Excerpt from The Old in the New, or the Position and Policy of the Presbyterian Church in the United States: A Discourse, Delivered at the Opening of the General Assembly, in St. Louis, May 17, 1855
Lord himself, previous to his ascension. Even during his personal ministry, there was scarcely the twilight of evangelical truth, when' compared with the full-day brightness with which it shone after the baptism of the Holy Ghost and of fire.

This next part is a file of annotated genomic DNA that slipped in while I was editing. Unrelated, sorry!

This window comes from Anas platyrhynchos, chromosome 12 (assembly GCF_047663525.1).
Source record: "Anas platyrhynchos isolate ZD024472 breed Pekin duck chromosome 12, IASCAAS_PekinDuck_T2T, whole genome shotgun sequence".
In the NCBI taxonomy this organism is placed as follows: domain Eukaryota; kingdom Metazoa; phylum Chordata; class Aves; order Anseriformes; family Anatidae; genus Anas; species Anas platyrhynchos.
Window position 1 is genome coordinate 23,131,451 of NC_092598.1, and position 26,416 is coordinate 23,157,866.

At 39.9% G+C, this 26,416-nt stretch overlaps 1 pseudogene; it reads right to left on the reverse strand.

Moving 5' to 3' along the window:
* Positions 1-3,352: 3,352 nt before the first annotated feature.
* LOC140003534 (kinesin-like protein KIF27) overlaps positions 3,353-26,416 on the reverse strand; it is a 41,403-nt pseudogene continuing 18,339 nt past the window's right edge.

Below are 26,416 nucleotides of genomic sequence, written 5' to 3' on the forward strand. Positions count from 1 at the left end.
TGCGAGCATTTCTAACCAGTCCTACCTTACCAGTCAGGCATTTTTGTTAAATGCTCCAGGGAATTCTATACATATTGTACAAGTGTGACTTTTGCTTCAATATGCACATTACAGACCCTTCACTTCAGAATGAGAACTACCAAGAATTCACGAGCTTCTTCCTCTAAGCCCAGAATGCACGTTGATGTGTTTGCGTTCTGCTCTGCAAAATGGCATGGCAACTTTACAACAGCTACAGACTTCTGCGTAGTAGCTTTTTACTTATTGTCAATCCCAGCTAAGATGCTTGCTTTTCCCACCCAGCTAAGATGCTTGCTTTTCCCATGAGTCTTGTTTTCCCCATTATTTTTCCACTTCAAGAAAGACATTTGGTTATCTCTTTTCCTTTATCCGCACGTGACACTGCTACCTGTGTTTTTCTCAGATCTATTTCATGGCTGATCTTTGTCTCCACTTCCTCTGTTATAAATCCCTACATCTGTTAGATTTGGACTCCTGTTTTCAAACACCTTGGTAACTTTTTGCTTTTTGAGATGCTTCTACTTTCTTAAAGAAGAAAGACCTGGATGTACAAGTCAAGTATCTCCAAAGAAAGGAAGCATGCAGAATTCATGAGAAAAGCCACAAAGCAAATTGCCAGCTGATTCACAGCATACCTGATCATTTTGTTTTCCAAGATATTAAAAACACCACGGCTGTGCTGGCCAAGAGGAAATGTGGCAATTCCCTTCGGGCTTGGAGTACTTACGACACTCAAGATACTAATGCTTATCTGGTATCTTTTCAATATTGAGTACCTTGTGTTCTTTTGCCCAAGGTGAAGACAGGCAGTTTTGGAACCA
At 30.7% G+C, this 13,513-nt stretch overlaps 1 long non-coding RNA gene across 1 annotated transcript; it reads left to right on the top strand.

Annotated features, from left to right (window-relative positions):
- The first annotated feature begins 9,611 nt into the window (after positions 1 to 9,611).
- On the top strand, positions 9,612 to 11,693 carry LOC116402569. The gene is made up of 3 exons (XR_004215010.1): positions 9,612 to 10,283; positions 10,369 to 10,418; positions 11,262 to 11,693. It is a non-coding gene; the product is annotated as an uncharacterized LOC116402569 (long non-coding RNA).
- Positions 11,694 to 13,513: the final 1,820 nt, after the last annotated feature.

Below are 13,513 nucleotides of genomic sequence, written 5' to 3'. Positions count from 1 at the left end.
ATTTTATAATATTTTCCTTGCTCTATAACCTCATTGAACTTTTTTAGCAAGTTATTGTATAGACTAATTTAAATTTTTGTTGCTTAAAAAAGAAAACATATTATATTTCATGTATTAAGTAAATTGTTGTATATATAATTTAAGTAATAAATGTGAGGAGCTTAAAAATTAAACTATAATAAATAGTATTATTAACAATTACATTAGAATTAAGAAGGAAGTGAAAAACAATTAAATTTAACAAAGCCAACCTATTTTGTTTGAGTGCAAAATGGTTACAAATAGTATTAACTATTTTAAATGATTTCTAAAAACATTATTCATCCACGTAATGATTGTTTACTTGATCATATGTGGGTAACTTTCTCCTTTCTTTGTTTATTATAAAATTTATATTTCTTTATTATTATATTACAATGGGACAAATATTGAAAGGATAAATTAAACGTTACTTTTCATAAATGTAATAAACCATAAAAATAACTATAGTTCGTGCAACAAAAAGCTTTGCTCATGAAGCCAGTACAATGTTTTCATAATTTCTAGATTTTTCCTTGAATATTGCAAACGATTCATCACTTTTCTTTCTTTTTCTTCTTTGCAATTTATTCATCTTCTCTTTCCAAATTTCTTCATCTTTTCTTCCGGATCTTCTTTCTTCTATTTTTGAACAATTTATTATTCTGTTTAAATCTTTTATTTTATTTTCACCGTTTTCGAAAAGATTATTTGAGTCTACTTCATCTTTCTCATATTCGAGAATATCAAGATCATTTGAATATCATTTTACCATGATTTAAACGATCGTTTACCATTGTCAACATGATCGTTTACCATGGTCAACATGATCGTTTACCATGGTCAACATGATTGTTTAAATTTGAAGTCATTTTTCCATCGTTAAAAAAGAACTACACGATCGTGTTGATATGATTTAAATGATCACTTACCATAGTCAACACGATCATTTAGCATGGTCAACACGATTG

Nor have the epithets old and new ceased to be applicable to Christianity. There has been progress in the knowledge of Chris tianity - progress from vagueness to precision, from obscurity to splendor, in some points - since the days of the apostles. There have been no authentic additions to. It but new representations and impressions have been given of it, from time to time, in virtue of which it has been itself called new. At different epochs, it has become almost as new as it was at first, in its new manifestations of power, and in the new impressions which men have had of it. It was so in the early part of the sixteenth century, when its republi cation by the reformers, was as a resurrection of it to the nations of Europe. Indeed, at every period of awakening in the church, the ancient faith becomes new again. Nay, it is, as it were, constantly rejuvenizing itself in the experience of individual Christians, to many of whom it seems to be always becoming more and more novel. The old, primitive word, the same essentially, yesterday, to-day and forever, appears to them each day more fresh than when it first opened itself to than. It is always recognized by them as the same old commandment, but it has a new aspect everything in it looks perfectly fresh and young; its facts, teachings, tenden cies, bearings, relations, inﬂuences, are ever and more and more new.
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